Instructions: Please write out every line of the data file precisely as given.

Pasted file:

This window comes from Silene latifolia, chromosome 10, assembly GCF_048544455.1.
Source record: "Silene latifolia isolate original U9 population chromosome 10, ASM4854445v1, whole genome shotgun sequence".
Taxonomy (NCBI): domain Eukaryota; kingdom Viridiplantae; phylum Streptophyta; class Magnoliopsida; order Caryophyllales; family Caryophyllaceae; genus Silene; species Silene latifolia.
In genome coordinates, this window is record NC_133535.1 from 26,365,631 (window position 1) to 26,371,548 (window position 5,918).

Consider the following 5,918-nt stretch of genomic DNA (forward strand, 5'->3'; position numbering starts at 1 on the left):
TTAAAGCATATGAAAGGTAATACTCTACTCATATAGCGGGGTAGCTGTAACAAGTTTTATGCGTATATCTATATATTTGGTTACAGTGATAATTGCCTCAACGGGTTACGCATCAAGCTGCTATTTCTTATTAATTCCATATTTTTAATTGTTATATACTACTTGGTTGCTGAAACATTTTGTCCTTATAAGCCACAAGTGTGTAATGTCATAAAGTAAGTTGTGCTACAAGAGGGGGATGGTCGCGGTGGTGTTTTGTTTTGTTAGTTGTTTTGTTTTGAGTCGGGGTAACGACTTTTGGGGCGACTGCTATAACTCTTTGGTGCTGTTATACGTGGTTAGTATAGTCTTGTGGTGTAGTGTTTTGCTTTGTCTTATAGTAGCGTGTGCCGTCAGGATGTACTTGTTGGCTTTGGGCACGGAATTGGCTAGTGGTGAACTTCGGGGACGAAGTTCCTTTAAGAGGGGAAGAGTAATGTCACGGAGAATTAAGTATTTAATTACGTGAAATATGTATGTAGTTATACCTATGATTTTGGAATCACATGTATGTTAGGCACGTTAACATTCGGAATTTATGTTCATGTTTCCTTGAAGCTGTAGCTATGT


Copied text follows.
This window comes from Silene latifolia, chromosome 10, assembly GCF_048544455.1.
Source record: "Silene latifolia isolate original U9 population chromosome 10, ASM4854445v1, whole genome shotgun sequence".
Taxonomy (NCBI): domain Eukaryota; kingdom Viridiplantae; phylum Streptophyta; class Magnoliopsida; order Caryophyllales; family Caryophyllaceae; genus Silene; species Silene latifolia.
In genome coordinates, this window is record NC_133535.1 from 26,365,631 (window position 1) to 26,371,548 (window position 5,918).

Consider the following 5,918-nt stretch of genomic DNA (forward strand, 5'->3'; position numbering starts at 1 on the left):
TTAAAGCATATGAAAGGTAATACTCTACTCATATAGCGGGGTAGCTGTAACAAGTTTTATGCGTATATCTATATATTTGGTTACAGTGATAATTGCCTCAACGGGTTACGCATCAAGCTGCTATTTCTTATTAATTCCATATTTTTAATTGTTATATACTACTTGGTTGCTGAAACATTTTGTCCTTATAAGCCACAAGTGTGTAATGTCATAAAGTAAGTTGTGCTACAAGAGGGGGATGGTCGCGGTGGTGTTTTGTTTTGTTAGTTGTTTTGTTTTGAGTCGGGGTAACGACTTTTGGGGCGACTGCTATAACTCTTTGGTGCTGTTATACGTGGTTAGTATAGTCTTGTGGTGTAGTGTTTTGCTTTGTCTTATAGTAGCGTGTGCCGTCAGGATGTACTTGTTGGCTTTGGGCACGGAATTGGCTAGTGGTGAACTTCGGGGACGAAGTTCCTTTAAGAGGGGAAGAGTAATGTCACGGAGAATTAAGTATTTAATTACGTGAAATATGTATGTAGTTATACCTATGATTTTGGAATCACATGTATGTTAGGCACGTTAACATTCGGAATTTATGTTCATGTTTCCTTGAAGCTGTAGCTATGT